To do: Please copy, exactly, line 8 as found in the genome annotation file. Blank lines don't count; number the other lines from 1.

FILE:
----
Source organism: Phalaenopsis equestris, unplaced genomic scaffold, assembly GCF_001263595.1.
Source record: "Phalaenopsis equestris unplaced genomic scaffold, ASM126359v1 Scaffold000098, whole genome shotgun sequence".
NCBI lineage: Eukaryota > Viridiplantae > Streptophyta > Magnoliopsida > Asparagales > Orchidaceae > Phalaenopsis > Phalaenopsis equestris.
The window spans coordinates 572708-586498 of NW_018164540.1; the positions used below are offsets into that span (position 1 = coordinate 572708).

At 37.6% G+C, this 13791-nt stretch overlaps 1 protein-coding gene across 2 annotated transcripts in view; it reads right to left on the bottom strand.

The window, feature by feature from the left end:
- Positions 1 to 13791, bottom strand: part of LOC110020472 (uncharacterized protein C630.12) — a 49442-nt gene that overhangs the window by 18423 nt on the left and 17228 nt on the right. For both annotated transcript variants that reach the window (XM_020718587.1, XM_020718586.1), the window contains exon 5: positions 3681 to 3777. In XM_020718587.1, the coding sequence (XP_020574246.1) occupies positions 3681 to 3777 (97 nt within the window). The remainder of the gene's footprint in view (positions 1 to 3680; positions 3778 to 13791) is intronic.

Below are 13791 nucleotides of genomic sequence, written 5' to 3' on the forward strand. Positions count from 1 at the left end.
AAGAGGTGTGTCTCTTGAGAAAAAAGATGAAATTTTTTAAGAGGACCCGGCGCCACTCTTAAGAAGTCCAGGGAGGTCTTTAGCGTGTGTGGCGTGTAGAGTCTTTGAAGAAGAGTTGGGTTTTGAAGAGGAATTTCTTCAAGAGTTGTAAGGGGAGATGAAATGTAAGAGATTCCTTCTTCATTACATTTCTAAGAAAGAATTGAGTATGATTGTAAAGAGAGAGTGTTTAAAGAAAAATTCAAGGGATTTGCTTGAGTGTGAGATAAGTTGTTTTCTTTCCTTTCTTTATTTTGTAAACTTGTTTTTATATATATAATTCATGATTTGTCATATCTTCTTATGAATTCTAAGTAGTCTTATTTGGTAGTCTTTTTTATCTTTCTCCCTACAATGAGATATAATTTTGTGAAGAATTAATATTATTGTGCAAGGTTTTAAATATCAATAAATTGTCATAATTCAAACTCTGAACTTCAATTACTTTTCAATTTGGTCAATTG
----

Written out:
Below are 13791 nucleotides of genomic sequence, written 5' to 3' on the forward strand. Positions count from 1 at the left end.